Melillo recently completed terms as the President of the Ecological Society of America and of the Scientific Committee on Problems of the Environment (SCOPE), the environmental assessment body of the International Council for Science. He has served several terms as a Trustee of the MBL and is currently on the Board of the H. John Heinz III Center for Science, Economics and the Environment and the Board of the National Ecological Observatory Network. Melillo is a fellow of the American Academy of Arts and Sciences, a member of the American Philosophical Society, and an Honorary Professor in the Chinese Academy of Sciences.
Melillo IPCC Report Citations:
Melillo, J. M., I. C. Prentice, G. D. Farquhar, E.-D. Schulze and O. Sala. 1996. Terrestrial biotic responses to environmental change and feedbacks to climate, pp. 445-482. In: J. T. Houghton and others (eds.), Climate Change 1995 - The Science of Climate Change: Contribution of Working Group I to the Second Assessment Report of the Intergovernmental Panel on Climate Change. Cambridge University Press, Cambridge, UK.
Melillo, J. M., T. V. Callaghan, F. I. Woodward, E. Salati and S. K. Sinha. 1990. Climate change-effects on ecosystems, pp. 282-310. In: J. T. Houghton, G. J. Jenkins and J. J. Ephraums (eds.), Climate Change - The IPCC Scientific Assessment. Cambridge Univ. Press.
About the IPCC
The Intergovernmental Panel on Climate Change (IPCC) was established in 1988 by the World Meteorological Organisation (WMO) and the United Nations Environment Programme (UNEP). It is an intergovernmental body that is open to all member countries of the UNEP and of WMO. Each government has an IPCC focal point that coordinates IPCC related activities in the country. Relevant international, intergovernmental or non-governmental organizations are also participating in the work of the IPCC. The role of the IPCC is to assess on a comprehensive, objective, open and transparent basis the scientific, technical and socio-economic information relevant to understanding the scientific basis of risk of human-induced climate change, its potential impacts and options for adaptation and mitigation. The IPCC does not carry out research nor does it monitor climate related data or other relevant parameters. It bases its assessment mainly on peer reviewed and published scientific/technical literature.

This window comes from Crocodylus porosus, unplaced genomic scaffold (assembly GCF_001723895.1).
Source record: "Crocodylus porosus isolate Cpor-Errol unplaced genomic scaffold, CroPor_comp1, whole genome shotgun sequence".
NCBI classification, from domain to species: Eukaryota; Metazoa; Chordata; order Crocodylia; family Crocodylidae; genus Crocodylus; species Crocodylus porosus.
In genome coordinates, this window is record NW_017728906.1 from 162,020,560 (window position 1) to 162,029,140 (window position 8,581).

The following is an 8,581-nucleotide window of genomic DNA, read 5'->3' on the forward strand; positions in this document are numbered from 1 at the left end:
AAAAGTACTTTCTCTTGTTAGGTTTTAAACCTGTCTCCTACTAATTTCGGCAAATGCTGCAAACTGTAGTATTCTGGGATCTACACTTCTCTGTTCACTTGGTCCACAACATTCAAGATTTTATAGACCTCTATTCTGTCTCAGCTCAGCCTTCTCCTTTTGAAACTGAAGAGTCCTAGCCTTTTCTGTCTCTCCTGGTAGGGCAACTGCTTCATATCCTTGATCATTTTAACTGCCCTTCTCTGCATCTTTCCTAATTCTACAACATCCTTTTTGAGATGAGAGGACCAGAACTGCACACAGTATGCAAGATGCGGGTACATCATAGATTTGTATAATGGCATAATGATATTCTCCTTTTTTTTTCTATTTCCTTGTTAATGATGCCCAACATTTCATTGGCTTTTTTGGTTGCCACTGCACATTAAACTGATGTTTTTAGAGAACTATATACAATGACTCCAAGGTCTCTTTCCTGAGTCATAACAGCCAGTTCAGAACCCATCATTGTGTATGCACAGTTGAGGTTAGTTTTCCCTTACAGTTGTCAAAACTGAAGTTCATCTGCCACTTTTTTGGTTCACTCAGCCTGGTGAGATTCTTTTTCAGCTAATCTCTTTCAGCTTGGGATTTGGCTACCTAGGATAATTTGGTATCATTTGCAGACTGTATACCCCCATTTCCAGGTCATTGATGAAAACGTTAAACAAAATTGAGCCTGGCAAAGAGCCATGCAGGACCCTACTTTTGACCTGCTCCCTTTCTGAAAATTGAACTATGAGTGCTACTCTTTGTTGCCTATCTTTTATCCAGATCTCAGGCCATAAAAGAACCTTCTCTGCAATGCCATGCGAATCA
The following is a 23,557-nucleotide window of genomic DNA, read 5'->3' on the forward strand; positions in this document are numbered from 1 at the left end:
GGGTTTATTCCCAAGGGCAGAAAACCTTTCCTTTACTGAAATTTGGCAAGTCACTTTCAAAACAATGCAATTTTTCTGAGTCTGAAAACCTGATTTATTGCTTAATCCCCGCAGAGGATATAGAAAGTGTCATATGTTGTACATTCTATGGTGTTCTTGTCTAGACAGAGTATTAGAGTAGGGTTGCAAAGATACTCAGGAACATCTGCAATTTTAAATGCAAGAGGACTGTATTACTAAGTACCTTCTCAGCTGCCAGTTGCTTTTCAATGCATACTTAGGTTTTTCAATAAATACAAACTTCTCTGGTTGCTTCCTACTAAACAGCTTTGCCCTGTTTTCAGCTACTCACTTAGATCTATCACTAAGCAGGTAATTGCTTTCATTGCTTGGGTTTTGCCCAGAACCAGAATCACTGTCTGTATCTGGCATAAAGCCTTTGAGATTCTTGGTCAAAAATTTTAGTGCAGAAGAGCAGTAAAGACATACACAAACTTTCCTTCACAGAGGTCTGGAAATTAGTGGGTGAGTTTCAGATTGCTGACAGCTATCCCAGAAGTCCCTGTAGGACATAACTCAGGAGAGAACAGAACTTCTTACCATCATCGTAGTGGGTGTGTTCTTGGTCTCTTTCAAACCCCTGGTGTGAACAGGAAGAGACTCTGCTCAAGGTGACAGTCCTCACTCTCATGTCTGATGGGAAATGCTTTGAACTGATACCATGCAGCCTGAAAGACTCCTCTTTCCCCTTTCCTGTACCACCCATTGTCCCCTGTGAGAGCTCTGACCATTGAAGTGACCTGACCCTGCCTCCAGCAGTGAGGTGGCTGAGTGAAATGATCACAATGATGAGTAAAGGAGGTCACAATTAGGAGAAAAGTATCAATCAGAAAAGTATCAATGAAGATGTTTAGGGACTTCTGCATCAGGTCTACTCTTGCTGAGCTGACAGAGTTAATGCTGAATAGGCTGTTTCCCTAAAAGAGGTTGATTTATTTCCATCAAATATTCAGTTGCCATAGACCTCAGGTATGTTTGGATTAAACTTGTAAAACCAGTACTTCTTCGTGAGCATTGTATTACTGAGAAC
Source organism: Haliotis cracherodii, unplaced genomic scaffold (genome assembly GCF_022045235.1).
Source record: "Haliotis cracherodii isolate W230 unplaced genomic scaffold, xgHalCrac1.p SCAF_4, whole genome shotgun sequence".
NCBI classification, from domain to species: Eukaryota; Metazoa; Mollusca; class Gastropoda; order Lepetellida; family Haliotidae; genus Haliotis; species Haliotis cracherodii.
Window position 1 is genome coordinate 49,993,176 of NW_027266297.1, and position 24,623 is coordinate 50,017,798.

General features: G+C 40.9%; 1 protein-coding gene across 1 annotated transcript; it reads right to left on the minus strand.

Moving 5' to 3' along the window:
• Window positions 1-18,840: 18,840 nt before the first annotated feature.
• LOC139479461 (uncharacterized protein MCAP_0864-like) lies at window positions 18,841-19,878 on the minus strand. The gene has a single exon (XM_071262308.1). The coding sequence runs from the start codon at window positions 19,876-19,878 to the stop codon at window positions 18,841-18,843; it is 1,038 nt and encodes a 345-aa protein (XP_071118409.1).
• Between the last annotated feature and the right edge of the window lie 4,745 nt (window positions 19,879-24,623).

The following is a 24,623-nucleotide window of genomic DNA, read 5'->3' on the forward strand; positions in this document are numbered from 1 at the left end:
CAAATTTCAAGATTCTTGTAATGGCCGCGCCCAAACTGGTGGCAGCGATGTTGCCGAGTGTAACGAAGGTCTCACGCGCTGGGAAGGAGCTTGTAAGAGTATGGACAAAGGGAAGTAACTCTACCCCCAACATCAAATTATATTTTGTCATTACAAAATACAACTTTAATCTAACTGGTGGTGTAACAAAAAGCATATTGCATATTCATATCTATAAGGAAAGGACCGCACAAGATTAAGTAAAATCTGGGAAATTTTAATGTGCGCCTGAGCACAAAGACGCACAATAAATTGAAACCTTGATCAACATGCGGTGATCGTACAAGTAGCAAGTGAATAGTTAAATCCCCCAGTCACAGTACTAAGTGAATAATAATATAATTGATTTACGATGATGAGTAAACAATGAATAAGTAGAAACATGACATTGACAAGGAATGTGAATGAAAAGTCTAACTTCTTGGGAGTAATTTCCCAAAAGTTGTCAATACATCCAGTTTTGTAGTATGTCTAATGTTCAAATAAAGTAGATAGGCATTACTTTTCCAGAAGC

The MBL® is a leading international, independent, nonprofit institution dedicated to discovery and to improving the human condition through creative research and education in the biological, biomedical and environmental sciences. Founded in 1888 as the Marine Biological Laboratory, the MBL is the oldest private marine laboratory in the Western Hemisphere. For more information, visit www.MBL.edu
The research of the MBL's Ecosystems Center, which was established at the MBL in 1975, is focused on the study of natural ecosystems. Among the key environmental issues being addressed are: the ecological consequences of global climate change; tropical deforestation and its effects on greenhouse gas fluxes; nitrogen saturation of mid-latitude forests; effects of acid rain on North American lakes; and pollution and habitat destruction in coastal ecosystems of the United States.